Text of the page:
Proposed handgun ban won’t reduce crime, says MWF


With Ottawa currently considering a ban on handguns and so-called assault weapons in the country, any such move would be misguided and do nothing to reduce gun violence. That’s the position of the Manitoba Wildlife Federation, says the group’s communications and marketing manager Noel Linsey.

“It’s not really driving what the government claims it is trying to do, which is lower illegal gun violence,” Linsey says of the possible ban. “What they’re doing is targeting lawful gun owners in Canada.”


At press time, Bill Blair, the minister of border security and organized crime reduction, was holding cross-country consultations on a possible ban. He says his review stems from concerns voiced largely in bigger urban centres about an increase in gun violence.

Any such ban would be in addition to the measures already proposed in Bill C-71, which has been passed by the House of Commons and is now before the Senate. Many gun owners have roundly criticized the bill, arguing it will create a de facto gun registry and do nothing to combat gang violence and illegal firearms, Linsey says.

Bill C-71 us unfair to legal gun owners, says the MWF

“While the federal government states that it’s not looking to create a new gun registry, what it’s talking about is putting the onus on the retailers to keep all of the private information of firearms on file, indefinitely,” Linsey says. The bill also seeks to revamp personal background checks and place new restrictions on the transporting of firearms.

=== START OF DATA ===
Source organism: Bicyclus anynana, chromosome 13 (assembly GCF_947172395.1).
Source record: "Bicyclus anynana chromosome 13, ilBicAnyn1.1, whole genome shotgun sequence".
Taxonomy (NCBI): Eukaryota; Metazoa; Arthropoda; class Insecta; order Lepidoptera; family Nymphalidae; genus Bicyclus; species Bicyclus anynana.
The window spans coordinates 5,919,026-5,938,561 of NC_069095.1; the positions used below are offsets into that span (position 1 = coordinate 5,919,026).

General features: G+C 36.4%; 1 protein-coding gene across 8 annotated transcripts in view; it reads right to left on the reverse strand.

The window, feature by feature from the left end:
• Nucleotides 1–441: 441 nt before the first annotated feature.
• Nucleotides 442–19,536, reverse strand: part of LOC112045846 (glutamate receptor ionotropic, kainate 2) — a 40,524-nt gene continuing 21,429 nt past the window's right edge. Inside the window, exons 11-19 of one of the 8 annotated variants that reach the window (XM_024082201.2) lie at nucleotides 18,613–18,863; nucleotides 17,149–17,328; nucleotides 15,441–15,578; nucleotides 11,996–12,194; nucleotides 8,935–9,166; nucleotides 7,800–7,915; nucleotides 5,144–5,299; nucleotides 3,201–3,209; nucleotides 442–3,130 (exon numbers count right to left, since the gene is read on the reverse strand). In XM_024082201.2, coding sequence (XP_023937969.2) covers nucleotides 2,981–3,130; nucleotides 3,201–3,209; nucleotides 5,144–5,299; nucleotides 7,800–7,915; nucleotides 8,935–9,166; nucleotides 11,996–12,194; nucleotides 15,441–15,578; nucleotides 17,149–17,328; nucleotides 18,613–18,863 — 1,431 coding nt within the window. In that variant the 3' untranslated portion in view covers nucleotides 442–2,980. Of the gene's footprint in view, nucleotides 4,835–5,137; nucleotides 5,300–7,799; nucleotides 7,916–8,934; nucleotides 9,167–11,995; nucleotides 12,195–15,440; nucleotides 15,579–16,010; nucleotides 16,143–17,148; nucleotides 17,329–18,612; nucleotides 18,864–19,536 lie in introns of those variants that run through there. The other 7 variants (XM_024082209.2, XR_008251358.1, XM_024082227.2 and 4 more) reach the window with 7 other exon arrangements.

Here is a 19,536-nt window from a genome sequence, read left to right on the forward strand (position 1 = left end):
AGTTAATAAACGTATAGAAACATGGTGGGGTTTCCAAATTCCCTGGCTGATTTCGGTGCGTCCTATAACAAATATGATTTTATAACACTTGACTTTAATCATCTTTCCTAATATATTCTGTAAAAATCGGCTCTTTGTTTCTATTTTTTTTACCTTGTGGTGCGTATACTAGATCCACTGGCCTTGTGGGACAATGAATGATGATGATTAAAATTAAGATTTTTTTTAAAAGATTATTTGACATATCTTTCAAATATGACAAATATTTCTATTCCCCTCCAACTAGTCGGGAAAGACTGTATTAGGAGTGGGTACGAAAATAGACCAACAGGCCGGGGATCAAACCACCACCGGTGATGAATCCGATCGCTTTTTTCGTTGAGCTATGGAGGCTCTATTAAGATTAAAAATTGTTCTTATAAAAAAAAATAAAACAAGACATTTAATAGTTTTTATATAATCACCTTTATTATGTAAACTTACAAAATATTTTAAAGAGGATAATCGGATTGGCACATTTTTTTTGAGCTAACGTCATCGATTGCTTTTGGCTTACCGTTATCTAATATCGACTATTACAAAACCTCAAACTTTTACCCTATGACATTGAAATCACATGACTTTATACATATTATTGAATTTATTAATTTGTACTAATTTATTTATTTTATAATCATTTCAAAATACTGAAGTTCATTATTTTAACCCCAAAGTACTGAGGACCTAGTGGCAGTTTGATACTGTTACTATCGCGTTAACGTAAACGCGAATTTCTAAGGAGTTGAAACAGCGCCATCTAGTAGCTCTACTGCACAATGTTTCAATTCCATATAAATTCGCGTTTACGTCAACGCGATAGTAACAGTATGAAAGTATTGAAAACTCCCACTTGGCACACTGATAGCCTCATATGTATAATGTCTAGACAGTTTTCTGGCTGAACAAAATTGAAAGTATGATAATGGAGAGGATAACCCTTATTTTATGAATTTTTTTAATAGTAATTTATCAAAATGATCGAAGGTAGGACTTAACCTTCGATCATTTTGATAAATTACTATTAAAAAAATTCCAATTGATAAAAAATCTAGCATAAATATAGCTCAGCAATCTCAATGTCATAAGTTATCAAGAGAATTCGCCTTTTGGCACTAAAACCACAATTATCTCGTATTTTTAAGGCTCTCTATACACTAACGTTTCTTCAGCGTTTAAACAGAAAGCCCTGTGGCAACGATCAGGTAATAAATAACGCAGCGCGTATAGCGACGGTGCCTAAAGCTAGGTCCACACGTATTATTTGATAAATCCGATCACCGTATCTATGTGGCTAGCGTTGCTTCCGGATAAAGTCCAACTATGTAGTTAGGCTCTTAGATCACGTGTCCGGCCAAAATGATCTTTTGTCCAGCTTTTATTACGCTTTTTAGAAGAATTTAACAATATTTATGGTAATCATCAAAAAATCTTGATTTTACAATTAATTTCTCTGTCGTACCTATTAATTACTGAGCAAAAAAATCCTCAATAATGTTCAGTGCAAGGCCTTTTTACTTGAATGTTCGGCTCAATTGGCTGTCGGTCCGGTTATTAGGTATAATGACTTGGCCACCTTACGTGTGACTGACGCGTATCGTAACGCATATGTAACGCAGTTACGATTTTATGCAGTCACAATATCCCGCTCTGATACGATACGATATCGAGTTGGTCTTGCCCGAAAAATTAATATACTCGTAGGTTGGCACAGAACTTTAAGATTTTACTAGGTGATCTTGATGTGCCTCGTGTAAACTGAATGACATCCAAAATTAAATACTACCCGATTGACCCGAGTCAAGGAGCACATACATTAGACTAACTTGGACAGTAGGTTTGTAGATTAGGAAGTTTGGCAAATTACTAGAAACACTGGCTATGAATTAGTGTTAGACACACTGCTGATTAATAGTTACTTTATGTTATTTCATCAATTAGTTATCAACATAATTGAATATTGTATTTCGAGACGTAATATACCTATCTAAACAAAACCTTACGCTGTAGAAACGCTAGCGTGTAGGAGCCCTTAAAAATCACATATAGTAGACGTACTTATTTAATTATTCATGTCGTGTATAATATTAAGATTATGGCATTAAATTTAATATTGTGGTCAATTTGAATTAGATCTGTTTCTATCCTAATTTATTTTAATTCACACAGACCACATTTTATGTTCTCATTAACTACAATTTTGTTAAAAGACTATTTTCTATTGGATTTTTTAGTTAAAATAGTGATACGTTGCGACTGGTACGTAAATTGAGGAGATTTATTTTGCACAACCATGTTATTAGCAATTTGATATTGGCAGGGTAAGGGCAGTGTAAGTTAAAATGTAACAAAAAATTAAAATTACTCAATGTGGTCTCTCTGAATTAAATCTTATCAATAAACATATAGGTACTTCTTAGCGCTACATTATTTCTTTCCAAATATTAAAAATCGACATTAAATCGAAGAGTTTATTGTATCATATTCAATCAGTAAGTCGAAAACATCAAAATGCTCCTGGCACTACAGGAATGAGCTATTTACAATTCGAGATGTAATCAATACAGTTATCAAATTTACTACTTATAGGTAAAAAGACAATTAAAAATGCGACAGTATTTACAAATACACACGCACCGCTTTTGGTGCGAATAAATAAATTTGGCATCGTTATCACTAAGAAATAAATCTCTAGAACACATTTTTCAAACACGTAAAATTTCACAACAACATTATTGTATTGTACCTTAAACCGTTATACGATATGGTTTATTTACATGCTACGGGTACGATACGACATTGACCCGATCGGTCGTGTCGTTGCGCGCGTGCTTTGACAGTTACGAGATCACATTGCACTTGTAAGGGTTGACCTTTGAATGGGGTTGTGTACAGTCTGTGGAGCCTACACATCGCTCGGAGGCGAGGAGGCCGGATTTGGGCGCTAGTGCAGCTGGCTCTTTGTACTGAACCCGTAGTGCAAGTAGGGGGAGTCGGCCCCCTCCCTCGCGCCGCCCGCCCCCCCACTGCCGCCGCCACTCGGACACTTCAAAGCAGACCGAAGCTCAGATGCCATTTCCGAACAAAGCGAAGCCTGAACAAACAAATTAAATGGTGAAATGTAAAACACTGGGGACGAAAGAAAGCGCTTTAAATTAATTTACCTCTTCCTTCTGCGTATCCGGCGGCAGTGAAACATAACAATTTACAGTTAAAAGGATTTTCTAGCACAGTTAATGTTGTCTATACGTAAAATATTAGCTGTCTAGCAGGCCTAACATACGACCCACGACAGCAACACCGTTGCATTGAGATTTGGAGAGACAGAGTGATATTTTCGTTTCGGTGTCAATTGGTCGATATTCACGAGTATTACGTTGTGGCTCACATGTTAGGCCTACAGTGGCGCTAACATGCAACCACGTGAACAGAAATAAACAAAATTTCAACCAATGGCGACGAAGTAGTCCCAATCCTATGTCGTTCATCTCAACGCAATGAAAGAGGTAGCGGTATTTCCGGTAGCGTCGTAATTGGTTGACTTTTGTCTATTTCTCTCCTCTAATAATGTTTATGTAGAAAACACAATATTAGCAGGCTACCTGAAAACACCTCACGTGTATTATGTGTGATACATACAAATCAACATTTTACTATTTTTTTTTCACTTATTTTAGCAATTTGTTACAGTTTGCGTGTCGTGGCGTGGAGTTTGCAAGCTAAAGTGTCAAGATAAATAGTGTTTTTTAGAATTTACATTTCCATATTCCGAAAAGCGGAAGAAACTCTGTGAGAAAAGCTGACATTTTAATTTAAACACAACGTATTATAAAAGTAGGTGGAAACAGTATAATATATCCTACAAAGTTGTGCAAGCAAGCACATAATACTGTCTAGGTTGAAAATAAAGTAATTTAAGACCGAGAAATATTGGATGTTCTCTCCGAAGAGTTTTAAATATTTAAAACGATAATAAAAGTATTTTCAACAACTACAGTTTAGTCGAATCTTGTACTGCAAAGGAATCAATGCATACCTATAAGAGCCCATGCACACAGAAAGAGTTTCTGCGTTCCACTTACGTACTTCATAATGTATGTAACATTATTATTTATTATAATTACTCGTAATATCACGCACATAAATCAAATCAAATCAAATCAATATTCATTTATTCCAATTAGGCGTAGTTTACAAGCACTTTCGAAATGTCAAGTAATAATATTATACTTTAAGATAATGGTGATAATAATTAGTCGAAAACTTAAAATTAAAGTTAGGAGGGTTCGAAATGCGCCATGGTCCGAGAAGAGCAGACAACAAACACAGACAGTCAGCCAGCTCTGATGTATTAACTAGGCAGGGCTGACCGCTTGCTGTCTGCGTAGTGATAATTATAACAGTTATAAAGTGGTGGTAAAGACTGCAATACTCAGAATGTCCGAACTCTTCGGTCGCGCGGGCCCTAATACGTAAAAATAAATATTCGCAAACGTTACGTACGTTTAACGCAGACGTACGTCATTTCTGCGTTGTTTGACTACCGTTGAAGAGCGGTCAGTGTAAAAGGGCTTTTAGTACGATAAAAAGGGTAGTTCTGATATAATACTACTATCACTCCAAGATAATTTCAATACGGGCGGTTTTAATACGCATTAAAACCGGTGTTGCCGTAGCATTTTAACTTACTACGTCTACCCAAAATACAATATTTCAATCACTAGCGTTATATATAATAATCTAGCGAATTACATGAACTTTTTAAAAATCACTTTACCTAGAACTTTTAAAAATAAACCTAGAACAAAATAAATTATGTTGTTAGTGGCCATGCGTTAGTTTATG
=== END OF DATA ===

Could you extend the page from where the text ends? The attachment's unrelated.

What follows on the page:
Instead of a ban, Linsey says Ottawa should be addressing the root causes of violence. “Meaningful work programs, social aid, education grants—these are the things that we need to be focusing on instead of vilifying legal firearms owners and sports shooters,” he says.

Linsey says he believes the public has confused modern sporting rifles with similar-looking assault weapons, stressing that automatic firearms are already prohibited in Canada. “If it’s a reasonable hunting calibre, why shouldn’t hunters be able to access something like that for the ethical harvest of game?” he asks, suggesting that more firearms education could help address the misconceptions.

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